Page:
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Bosnia

Bosnia

Faking Democracy After Dayton

by David Chandler

Damning critique of the so-called 'democratisation' process in Bosnia since the war
The Dayton Accords brought the Bosnian war to an end in November 1995, establishing a detailed framework for the reconstitution of the Bosnian state and its consolidation through a process of democratisation.

In Bosnia David Chandler makes the first in-depth critical analysis of the policies and impact of post-Dayton democratisation. Drawing on interviews with key officials within the OSCE in Bosnia and extensive original research exploring the impact of policies designed to further political pluralism, develop multi-ethnic administrations, protect human rights and support civil society,

Chandler reveals that the process has done virtually nothing to develop democracy in this troubled country. Political autonomy and accountability are now further away than at any time since the outbreak of the Bosnian war.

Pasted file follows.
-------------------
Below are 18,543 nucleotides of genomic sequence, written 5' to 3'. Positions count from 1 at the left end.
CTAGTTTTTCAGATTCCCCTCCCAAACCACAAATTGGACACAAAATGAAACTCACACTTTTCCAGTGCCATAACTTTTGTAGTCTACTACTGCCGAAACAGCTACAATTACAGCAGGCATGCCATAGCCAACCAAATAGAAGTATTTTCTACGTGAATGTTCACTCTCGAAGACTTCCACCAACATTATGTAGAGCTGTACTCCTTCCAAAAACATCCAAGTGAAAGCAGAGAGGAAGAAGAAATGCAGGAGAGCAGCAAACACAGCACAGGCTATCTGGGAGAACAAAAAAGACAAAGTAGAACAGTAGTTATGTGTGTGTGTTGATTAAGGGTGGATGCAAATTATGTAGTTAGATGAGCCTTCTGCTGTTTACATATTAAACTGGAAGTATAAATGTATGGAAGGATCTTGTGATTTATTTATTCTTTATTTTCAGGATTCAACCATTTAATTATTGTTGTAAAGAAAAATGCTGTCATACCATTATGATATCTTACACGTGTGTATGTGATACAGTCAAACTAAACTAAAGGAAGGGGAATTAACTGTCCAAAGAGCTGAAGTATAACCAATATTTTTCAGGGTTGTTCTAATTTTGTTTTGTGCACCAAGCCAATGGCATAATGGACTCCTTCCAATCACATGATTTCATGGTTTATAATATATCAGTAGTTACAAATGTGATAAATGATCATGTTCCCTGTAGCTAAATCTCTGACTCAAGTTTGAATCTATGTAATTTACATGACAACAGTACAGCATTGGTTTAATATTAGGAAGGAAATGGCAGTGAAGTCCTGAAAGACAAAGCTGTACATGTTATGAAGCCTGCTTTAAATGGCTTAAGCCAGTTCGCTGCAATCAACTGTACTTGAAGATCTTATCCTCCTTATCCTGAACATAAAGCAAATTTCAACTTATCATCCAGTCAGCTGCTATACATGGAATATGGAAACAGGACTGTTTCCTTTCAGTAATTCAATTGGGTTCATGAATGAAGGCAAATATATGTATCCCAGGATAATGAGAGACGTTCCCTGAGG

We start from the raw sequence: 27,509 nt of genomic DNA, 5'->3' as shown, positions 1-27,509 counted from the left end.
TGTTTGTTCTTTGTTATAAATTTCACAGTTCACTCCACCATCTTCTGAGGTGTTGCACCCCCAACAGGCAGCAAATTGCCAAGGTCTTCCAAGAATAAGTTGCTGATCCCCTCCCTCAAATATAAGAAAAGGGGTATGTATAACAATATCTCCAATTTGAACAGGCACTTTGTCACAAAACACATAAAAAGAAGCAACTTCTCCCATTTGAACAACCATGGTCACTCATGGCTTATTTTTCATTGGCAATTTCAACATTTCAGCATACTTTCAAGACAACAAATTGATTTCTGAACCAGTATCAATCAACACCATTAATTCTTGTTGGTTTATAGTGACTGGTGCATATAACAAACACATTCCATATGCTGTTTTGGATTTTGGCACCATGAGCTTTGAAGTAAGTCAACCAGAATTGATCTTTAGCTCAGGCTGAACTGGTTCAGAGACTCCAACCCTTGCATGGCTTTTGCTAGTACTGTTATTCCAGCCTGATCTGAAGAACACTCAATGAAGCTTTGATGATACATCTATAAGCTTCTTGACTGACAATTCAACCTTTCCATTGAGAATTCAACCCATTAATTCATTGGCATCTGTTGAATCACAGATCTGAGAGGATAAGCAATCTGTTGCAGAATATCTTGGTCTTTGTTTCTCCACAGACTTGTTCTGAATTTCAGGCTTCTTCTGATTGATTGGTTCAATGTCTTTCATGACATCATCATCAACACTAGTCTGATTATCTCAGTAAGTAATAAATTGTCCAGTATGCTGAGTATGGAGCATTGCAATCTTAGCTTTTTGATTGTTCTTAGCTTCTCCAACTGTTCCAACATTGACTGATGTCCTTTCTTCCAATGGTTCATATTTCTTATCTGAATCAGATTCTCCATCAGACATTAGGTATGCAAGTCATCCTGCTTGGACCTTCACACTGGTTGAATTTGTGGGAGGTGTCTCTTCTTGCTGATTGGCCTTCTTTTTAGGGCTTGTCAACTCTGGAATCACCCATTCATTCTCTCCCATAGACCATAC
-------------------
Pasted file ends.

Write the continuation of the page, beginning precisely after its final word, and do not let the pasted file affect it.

David Chandler is Professor of International Relations, Centre for the Study of Democracy, University of Westminster. He has written widely on democracy, human rights and international relations and is the author of Hollow Hegemony (Pluto, 2009), Empire in Denial (Pluto, 2006), From Kosovo to Kabul and Beyond (Pluto, 2005) and Bosnia (Pluto, 2000).

'A devastating analysis' - Simon Jenkins, The Times
Acknowledgements
List of Abbreviations
1. The Democratisation Discourse
2. Dayton and Sovereignty
3. Power-sharing and Multi-ethnic Administrations
4. The Protection of Human Rights
5. Challenging Nationalism: The Supervision of Elections and
Support for an Open Media
6. Building Civil Society
7. Assessments
8. The External Dynamic of Democratisation
9. Conclusion
Afterword
Bibliography
Index
Published by Pluto Press in Mar 2000
Paperback ISBN: 9780745316895

135mm x 215mm